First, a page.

Friday, October 24, 2008

Human Nature and Morality III

Let's take a few cases of human functions, desires, or dispositions and examine the interface between human nature and morality.

It may be that certain features of human nature don't track well with right and wrong. Whether to use intoxicants is a moral issue not to be decided by whether using them is fitting to certain desires of fits in with certain functions of human beings. Nor is the issue of whether homosexual acts or homosexual marriage are right or wrong whether liberty and democracy are amenable to human nature.

Yet human nature counts in the deliberation over the moral status of these ways of life. How our natural inclinations are likely to receive these ways of life counts in determining whether we should pursue them. Some inclinations and natural functions may adhere to these ways of life whilst simultaneously others do not. There is a determination of preference involved in discerning the fit. How a way of life fits in with other ways of life we'd prefer to pursue is also relevant. Some components of human nature move us to do wrong, while others conduce to what is right. Human nature is not determinative. Yet, right and wrong do track with the resultant vector, as it were, of the sum of all components of human nature. This resultant vectors is discovered through ordinary moral deliberation, not merely observing human nature. It's not physics or biology that discovers right and wrong. It's prudential reasoning.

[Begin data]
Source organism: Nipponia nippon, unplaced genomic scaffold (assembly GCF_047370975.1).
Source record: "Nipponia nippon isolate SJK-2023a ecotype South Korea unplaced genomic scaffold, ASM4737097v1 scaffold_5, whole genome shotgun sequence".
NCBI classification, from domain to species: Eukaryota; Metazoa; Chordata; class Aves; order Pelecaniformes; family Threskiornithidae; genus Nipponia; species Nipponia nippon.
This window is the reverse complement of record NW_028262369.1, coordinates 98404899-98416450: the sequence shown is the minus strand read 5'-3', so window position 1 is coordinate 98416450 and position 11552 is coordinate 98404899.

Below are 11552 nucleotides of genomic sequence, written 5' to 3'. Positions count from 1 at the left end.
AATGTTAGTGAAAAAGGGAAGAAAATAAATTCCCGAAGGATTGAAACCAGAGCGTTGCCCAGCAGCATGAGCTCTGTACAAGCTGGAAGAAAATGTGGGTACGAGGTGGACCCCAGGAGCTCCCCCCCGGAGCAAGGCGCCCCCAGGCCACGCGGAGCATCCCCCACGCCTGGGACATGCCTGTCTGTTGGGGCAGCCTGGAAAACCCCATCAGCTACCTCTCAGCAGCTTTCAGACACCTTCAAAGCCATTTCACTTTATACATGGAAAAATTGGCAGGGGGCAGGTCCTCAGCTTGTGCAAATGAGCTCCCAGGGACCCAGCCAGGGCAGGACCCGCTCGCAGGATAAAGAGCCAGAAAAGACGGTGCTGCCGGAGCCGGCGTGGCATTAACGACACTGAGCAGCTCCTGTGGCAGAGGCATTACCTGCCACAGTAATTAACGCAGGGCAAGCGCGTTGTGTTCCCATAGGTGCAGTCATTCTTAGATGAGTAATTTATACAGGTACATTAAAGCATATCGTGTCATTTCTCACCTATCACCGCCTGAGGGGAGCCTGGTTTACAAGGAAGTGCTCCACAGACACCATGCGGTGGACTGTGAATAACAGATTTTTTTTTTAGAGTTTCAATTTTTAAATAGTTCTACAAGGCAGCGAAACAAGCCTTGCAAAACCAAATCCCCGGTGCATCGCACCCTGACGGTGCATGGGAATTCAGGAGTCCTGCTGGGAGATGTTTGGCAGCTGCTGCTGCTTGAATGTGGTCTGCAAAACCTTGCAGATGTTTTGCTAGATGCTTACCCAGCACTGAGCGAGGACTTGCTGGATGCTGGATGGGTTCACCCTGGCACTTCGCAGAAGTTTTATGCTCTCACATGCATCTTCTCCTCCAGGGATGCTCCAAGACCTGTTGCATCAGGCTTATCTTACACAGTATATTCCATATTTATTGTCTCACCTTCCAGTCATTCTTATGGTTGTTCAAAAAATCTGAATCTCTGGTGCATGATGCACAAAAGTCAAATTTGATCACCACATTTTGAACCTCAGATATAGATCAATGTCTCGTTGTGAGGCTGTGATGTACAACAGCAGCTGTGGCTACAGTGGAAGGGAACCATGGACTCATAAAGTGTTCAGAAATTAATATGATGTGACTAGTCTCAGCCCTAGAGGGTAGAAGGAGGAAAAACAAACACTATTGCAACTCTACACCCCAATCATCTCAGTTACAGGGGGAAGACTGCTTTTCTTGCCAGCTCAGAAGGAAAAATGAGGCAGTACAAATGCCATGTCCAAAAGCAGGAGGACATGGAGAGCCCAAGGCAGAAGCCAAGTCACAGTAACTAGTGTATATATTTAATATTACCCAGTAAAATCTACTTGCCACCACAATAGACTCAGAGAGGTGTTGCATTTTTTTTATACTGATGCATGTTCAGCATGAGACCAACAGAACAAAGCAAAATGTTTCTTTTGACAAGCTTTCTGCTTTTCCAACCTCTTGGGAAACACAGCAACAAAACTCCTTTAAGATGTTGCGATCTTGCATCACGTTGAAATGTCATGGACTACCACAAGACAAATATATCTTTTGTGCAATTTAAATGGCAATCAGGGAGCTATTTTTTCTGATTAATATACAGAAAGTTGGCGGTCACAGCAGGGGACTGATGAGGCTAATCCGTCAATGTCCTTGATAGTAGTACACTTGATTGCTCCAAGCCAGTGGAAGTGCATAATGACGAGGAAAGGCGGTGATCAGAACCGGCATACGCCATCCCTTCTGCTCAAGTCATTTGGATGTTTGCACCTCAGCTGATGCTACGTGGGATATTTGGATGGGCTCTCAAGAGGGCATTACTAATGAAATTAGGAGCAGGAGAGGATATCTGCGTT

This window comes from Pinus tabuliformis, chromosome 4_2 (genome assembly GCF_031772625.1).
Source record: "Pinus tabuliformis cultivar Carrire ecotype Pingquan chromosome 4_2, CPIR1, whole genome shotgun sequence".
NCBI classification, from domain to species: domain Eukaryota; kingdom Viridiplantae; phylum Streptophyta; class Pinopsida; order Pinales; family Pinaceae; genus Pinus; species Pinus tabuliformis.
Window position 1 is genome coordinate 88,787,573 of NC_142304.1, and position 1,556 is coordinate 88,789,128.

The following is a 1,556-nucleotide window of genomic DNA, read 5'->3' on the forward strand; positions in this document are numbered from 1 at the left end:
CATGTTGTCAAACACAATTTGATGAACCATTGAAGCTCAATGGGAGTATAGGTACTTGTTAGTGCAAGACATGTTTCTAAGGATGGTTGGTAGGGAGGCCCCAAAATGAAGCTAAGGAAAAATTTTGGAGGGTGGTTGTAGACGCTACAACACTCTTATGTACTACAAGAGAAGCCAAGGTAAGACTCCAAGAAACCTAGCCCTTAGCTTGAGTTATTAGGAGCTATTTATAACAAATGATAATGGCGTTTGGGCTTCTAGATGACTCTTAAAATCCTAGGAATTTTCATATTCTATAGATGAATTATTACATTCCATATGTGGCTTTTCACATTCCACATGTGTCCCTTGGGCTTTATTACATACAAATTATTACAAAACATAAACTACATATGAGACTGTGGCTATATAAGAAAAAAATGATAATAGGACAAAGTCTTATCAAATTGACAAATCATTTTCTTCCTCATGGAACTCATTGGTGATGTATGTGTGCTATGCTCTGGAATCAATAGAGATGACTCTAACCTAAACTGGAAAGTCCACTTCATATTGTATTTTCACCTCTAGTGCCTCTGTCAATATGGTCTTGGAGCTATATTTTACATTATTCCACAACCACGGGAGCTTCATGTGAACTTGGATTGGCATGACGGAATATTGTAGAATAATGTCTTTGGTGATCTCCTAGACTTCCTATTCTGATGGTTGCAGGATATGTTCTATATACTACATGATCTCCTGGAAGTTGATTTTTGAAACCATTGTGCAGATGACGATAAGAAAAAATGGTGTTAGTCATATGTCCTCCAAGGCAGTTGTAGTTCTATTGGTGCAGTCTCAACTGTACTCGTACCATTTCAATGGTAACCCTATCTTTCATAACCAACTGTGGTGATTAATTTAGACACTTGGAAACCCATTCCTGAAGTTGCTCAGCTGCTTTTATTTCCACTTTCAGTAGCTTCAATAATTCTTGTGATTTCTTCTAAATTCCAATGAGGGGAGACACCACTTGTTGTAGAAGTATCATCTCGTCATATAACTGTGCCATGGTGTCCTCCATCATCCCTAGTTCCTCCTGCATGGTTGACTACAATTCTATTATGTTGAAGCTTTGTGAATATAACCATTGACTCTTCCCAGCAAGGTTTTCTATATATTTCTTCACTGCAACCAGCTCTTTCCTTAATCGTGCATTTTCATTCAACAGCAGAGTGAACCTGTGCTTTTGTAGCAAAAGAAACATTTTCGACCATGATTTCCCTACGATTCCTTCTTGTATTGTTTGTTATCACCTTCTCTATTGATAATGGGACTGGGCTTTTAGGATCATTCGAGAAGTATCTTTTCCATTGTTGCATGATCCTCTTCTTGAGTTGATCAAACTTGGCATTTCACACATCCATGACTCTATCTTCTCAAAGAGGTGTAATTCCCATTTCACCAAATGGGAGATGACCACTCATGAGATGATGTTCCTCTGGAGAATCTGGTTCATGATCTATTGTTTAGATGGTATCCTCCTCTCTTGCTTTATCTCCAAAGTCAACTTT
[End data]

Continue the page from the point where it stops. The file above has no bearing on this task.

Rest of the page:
In short, there is no straight inference from a feature of human nature to morality. Preference and prudential reasoning intervene. We'll see just how so in subsequent posts in this series.